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Curr Med Res Opin. 2005 Aug;21(8):1191-200.

Optimizing treatment of diabetes and cardiovascular disease with combined alpha,beta-blockade.

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Division of Endocrinology, Department of Medicine, University of Alabama Medical School, Birmingham, AL 35294, USA.



Cardiovascular risk factors of the diabetic patient should be treated as aggressively as those of the nondiabetic patient who has had a myocardial infarction. beta-Blockers are established to reduce cardiovascular risk in patients with hypertension, coronary heart disease, and heart failure. Despite this benefit of beta-blockers, physicians have been reluctant to use them in patients with diabetes, in whom they are even more effective, because of the negative effects on carbohydrate and lipid metabolism.


This paper reviews (based on a Medline literature search to December 2004) the relationship between diabetes and cardiovascular risk factors, describes the metabolic consequences of insulin resistance, and discusses the impact of different beta-blockers on the treatment of cardiovascular disease in patients with diabetes.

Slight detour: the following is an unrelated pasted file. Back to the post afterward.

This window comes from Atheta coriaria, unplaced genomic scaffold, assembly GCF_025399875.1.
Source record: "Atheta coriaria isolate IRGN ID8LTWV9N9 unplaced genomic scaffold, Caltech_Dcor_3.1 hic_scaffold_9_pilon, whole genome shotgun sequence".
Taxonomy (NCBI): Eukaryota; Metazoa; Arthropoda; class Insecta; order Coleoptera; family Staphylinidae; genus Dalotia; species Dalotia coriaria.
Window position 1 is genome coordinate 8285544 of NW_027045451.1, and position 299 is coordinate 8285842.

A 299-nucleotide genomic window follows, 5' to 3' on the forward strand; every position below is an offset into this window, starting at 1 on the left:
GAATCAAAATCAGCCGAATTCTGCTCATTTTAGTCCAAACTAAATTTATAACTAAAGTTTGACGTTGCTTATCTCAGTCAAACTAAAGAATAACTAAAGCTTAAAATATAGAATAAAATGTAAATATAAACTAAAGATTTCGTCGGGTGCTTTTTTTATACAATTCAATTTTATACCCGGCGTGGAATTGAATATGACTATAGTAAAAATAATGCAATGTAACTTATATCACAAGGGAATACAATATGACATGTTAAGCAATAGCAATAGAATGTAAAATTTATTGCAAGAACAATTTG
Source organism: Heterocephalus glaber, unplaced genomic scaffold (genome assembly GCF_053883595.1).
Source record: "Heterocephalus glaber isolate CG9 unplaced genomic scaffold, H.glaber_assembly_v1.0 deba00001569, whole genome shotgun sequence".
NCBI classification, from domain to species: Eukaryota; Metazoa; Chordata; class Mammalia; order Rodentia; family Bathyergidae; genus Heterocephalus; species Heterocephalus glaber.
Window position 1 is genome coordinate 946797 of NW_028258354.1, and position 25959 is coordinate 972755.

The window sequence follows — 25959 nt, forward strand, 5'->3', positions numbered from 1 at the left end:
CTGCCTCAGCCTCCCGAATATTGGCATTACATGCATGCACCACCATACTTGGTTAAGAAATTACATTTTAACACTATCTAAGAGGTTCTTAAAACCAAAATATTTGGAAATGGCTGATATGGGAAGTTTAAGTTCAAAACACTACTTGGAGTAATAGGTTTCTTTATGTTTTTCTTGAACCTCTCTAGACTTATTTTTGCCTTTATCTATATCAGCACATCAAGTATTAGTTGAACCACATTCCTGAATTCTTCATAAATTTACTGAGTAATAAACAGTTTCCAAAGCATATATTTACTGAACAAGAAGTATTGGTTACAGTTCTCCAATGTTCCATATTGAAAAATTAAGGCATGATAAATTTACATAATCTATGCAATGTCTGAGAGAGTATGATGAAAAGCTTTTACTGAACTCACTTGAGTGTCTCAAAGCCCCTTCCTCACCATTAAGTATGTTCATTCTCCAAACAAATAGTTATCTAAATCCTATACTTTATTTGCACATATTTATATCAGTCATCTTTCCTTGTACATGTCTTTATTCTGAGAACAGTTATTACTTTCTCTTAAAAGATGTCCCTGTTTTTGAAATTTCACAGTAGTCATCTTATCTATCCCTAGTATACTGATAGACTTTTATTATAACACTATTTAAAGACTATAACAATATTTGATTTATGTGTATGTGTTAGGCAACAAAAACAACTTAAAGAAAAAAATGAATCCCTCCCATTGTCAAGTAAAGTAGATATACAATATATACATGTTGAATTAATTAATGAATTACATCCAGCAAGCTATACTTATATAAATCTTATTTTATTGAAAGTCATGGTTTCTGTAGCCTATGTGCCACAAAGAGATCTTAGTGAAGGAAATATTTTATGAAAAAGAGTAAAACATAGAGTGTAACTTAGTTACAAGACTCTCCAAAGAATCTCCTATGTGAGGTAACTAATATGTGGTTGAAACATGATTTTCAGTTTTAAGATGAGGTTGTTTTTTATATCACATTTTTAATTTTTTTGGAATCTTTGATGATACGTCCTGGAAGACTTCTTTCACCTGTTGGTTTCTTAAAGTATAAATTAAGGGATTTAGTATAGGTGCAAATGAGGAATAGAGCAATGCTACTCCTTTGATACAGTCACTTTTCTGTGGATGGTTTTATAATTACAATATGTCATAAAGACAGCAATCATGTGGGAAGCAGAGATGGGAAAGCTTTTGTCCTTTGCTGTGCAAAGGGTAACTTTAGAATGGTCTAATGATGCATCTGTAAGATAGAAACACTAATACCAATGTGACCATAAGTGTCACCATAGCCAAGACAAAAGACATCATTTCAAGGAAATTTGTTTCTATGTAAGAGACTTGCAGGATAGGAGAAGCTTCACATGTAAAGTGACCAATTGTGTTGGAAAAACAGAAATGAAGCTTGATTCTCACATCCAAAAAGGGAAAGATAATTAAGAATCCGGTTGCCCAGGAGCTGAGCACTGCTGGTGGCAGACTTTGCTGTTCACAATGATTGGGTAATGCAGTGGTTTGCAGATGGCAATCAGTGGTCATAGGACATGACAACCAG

There is a large cardioprotective benefit with the use of beta-blockers in patients with diabetes; however, metabolic risks are associated with some beta-blockers. Newer, vasodilating, nonselective beta-blockers do not have the same adverse metabolic consequences observed with earlier beta-blockers. Recent evidence has shown that they have a neutral effect on metabolic parameters and lipid profile. They do not promote insulin resistance and can be used safely in heart failure patients with diabetes.


Nonselective vasodilating beta-blockers, such as carvedilol, may be used in patients with cardiovascular disease and diabetes without the same negative metabolic consequences seen with the use of earlier generation beta-blockers.

[Indexed for MEDLINE]

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